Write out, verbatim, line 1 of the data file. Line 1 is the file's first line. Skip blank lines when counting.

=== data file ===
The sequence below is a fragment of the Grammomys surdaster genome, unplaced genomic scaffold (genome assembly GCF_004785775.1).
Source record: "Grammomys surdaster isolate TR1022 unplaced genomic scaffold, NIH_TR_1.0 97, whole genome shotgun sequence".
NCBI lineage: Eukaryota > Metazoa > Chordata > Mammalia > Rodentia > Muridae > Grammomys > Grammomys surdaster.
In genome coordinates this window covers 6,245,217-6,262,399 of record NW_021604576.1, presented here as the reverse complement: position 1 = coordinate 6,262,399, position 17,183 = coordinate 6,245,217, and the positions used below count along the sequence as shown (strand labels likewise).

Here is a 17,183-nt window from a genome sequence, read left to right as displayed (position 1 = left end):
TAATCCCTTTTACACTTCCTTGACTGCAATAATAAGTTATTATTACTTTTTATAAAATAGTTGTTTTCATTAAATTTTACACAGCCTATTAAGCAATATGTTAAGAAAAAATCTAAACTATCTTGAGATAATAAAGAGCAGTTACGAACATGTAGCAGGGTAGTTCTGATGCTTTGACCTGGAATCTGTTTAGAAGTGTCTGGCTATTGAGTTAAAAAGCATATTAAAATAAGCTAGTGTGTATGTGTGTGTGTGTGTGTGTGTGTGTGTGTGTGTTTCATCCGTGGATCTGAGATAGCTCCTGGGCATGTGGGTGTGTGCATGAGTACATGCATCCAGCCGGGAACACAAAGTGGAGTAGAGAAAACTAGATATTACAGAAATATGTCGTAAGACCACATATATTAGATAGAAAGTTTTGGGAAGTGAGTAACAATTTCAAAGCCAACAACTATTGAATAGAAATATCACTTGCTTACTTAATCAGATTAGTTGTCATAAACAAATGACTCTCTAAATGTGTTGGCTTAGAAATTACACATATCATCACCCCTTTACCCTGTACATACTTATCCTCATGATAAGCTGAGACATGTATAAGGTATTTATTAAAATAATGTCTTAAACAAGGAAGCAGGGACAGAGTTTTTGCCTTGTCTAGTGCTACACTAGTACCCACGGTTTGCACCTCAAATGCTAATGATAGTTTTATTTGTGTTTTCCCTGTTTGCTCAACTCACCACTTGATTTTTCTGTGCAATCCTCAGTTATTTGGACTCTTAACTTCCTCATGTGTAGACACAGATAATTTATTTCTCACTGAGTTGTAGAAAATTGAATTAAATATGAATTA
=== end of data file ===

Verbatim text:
The sequence below is a fragment of the Grammomys surdaster genome, unplaced genomic scaffold (genome assembly GCF_004785775.1).